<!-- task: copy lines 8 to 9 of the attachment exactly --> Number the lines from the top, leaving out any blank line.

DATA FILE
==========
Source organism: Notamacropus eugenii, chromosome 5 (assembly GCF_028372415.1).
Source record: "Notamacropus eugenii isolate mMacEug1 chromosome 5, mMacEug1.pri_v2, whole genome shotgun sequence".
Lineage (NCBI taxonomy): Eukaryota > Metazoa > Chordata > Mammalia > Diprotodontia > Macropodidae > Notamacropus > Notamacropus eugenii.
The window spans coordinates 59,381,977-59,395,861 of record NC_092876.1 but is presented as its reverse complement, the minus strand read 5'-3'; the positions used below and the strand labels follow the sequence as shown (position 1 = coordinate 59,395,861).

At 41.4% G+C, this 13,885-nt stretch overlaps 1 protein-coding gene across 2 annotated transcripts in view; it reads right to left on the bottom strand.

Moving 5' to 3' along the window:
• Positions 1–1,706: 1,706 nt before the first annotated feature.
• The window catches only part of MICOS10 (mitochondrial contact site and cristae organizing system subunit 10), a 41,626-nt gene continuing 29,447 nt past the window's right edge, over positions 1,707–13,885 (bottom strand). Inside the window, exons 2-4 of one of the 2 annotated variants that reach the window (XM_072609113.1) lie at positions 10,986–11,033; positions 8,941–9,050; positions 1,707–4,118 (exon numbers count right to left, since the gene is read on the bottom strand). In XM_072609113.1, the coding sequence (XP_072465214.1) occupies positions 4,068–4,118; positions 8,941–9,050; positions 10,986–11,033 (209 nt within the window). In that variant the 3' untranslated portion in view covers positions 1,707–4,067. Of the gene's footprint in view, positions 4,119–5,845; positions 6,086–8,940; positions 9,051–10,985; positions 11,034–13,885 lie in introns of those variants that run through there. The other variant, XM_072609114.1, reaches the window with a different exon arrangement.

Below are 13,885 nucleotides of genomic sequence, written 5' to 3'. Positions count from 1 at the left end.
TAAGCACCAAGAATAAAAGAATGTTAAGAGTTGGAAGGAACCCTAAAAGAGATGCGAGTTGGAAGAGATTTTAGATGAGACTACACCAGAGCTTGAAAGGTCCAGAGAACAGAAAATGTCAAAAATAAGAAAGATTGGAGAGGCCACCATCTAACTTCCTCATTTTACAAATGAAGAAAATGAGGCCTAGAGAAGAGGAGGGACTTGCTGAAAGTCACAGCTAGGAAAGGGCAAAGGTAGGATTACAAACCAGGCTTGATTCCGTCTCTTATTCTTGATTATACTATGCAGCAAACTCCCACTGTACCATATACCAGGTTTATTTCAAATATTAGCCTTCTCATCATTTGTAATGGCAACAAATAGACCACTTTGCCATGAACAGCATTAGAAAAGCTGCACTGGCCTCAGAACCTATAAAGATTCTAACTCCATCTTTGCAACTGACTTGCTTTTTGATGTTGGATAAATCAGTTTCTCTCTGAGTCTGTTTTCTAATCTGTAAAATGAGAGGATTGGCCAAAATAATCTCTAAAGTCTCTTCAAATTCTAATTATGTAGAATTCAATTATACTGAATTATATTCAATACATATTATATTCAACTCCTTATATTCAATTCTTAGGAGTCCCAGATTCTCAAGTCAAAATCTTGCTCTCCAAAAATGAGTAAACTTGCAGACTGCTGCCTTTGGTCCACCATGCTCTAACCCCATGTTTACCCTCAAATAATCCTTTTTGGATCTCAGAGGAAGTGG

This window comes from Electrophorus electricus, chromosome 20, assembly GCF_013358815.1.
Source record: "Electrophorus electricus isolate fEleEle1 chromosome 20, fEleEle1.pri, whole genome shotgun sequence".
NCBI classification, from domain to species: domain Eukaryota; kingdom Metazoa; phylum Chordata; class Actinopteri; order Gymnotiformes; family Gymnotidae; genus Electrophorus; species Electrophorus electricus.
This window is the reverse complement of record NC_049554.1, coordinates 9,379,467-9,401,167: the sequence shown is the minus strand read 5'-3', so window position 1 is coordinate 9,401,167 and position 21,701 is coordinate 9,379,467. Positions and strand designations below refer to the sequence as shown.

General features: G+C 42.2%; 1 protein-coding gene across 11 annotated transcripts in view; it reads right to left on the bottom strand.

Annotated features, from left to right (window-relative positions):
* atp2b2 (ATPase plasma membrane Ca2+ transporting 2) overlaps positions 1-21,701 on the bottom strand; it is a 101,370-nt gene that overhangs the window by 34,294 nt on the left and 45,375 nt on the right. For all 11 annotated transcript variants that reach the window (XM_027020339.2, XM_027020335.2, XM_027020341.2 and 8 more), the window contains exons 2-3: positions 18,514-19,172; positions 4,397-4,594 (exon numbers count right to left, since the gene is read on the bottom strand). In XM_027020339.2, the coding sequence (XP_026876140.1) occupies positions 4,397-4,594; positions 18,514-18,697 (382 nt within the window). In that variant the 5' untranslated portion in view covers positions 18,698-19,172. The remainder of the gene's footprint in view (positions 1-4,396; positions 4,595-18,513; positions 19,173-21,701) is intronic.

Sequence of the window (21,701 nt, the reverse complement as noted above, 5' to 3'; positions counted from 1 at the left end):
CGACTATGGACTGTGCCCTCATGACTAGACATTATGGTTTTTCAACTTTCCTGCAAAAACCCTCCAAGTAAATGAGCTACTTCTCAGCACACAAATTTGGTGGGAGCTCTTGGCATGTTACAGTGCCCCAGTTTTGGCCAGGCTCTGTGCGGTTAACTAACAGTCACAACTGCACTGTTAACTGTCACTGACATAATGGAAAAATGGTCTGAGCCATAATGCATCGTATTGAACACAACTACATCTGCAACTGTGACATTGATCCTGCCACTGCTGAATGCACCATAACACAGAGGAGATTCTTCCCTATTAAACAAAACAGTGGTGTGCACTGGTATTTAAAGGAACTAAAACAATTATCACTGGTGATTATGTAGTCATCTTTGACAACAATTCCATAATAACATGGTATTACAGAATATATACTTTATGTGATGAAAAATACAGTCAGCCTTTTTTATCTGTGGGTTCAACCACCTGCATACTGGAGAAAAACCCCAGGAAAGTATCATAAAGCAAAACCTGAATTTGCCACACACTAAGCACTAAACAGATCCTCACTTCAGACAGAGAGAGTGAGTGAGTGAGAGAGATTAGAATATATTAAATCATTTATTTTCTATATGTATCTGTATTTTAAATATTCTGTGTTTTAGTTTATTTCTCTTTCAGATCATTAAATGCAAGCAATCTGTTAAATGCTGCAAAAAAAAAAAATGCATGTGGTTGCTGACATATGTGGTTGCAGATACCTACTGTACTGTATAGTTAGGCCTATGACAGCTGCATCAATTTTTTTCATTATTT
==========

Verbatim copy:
• The window catches only part of MICOS10 (mitochondrial contact site and cristae organizing system subunit 10), a 41,626-nt gene continuing 29,447 nt past the window's right edge, over positions 1,707–13,885 (bottom strand). Inside the window, exons 2-4 of one of the 2 annotated variants that reach the window (XM_072609113.1) lie at positions 10,986–11,033; positions 8,941–9,050; positions 1,707–4,118 (exon numbers count right to left, since the gene is read on the bottom strand). In XM_072609113.1, the coding sequence (XP_072465214.1) occupies positions 4,068–4,118; positions 8,941–9,050; positions 10,986–11,033 (209 nt within the window). In that variant the 3' untranslated portion in view covers positions 1,707–4,067. Of the gene's footprint in view, positions 4,119–5,845; positions 6,086–8,940; positions 9,051–10,985; positions 11,034–13,885 lie in introns of those variants that run through there. The other variant, XM_072609114.1, reaches the window with a different exon arrangement.

Below are 13,885 nucleotides of genomic sequence, written 5' to 3'. Positions count from 1 at the left end.